Cycling is considered an environmentally-friendly mode of transport that offers many personal benefits including health, affordability and flexibility of travel. To encourage more people to cycle, especially in contexts where cycle ownership and ridership is considerably low, requires understanding the underlying motivations and barriers to cycling. This study models the behavioural influences of individuals’ (N = 348) intended adoption of cycling to work in the Kumasi metropolis in Ghana, West Africa. It deploys the theory of planned behaviour (TPB) to explore the extent to which socio-psychological constructs namely; Attitude, perceived behavioural (PBC) and subjective norm (SN) influence intended adoption of cycling as work travel mode. The influence of participants’ perception of their physical environment as well as their personal characteristics, cycling history and bicycle ownership are also examined. Results of an SEM analysis showed that among the TPB constructs, PBC (i.e. perception of self-confidence, personal control and ease of cycling) had the strongest positive and direct effect on participants’ intention to cycle to work. Negative associations were found between attitude and SN and SN and PBC, suggesting that belief about the prestige of cycling relative to other modes, and approval of society and significant others of cycling, influenced perception of control and confidence as well as attitude with respect to cycling. Also, participants’ perception of their environment including traffic-lights, traffic volume and congestion, as well as bicycle ownership and frequency of use, increased intended adoption of cycling. Finally, being female decreased the likelihood of intended cycling adoption. Cycling promotion interventions could be anchored on people’s already strong perceived control and confidence to cycle while addressing negative perceptions and attitudes towards cycling as a mainstream transport mode.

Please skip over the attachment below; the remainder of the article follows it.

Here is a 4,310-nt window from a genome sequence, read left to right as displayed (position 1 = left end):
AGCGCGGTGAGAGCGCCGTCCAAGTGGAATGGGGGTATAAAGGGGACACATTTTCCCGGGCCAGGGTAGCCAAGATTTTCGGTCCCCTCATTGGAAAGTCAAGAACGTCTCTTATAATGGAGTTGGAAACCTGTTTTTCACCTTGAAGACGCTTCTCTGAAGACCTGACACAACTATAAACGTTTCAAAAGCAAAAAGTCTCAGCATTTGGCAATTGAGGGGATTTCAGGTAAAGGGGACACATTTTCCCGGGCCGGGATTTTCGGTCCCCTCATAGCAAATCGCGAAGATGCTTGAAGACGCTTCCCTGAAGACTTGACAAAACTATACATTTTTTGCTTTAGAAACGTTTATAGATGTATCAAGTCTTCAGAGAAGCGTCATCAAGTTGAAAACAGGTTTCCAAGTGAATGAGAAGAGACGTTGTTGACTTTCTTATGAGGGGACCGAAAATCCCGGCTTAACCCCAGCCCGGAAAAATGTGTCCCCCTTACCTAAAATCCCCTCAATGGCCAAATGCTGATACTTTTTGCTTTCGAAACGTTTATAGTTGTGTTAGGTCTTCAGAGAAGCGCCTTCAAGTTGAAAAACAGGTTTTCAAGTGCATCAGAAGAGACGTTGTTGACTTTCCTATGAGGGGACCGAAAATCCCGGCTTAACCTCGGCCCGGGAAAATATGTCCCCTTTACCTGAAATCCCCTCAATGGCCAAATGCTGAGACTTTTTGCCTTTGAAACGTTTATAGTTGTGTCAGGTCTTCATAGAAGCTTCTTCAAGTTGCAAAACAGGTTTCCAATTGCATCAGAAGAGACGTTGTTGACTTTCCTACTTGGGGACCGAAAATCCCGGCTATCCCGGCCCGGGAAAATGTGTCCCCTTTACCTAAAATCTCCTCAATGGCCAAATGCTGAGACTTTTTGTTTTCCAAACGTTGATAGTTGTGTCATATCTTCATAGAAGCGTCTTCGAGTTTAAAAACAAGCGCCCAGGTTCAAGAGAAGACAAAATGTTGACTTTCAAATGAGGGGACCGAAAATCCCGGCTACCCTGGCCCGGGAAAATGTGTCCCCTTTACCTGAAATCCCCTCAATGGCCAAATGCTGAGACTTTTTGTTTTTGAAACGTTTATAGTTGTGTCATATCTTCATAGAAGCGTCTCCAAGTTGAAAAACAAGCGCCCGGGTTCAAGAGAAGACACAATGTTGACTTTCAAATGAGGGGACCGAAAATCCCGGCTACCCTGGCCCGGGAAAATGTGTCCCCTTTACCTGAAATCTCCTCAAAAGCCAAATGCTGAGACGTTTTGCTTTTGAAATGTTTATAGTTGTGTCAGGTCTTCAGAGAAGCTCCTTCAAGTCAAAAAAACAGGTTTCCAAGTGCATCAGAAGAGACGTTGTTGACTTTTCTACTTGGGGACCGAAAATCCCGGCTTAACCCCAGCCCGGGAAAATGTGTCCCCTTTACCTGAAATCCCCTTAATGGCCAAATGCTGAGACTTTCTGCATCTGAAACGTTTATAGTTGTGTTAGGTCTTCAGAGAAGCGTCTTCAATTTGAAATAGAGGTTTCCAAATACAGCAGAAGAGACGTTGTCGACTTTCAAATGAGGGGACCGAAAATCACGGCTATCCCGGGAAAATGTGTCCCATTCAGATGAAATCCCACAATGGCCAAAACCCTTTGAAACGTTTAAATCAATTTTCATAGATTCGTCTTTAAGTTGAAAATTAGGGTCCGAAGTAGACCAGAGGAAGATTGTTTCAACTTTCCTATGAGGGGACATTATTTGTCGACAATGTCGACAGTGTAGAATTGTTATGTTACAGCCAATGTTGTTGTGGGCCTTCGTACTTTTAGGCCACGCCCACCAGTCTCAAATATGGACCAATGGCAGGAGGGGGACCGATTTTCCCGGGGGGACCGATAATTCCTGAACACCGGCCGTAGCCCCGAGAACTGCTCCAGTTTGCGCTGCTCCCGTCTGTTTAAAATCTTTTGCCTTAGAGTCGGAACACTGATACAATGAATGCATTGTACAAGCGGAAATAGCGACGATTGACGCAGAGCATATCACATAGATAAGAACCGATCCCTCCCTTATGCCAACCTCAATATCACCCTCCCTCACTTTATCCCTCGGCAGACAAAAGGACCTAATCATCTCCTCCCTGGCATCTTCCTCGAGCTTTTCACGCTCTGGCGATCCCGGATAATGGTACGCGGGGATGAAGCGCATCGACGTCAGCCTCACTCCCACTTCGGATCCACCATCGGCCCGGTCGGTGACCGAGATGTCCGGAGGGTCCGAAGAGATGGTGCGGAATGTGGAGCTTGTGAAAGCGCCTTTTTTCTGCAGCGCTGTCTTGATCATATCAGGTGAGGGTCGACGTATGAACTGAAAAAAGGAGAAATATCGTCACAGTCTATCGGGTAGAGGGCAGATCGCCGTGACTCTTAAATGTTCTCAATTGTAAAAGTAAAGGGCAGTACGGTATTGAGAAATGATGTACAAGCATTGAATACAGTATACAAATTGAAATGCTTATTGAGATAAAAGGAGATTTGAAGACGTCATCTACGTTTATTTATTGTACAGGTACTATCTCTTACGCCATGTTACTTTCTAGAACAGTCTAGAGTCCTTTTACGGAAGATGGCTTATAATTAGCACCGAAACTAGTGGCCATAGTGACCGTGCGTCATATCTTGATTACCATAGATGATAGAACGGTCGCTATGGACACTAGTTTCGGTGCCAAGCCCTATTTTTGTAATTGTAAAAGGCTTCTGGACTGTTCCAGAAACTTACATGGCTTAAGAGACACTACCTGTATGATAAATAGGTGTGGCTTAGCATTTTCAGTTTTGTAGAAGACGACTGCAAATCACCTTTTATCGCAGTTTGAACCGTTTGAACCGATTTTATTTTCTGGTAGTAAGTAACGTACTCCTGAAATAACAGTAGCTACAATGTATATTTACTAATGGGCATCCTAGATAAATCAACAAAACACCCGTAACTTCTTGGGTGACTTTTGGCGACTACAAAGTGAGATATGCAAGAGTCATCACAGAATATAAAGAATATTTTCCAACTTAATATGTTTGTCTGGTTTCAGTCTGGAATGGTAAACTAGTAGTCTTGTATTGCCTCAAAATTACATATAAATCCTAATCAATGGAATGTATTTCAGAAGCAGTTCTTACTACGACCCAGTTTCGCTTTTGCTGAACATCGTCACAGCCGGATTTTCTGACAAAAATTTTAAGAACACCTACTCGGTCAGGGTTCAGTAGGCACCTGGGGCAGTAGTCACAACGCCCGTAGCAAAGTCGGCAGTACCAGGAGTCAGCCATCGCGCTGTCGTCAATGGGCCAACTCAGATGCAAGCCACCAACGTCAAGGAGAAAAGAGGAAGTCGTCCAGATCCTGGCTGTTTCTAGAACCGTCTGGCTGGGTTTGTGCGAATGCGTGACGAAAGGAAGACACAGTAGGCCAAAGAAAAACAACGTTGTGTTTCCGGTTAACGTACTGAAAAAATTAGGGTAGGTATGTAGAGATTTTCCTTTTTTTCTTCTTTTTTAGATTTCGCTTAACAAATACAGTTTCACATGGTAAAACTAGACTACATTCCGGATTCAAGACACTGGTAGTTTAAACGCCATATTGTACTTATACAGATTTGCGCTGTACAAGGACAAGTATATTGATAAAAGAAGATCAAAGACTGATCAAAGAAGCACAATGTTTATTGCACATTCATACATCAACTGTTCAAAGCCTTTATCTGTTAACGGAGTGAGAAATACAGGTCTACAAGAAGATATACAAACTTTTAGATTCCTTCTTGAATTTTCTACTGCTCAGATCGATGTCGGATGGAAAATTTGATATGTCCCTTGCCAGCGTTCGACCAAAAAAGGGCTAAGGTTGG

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The different versions of the original document can be found in:

http://dx.doi.org/10.1007/s40890-017-0047-8 under the license http://creativecommons.org/licenses/by/4.0/
https://academic.microsoft.com/#/detail/2745527926 under the license http://creativecommons.org/licenses/by/4.0

DOIS: 10.17863/cam.13190 10.1007/s40890-017-0047-8

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Published on 01/01/2017

Volume 2017, 2017
DOI: 10.17863/cam.13190
Licence: Other

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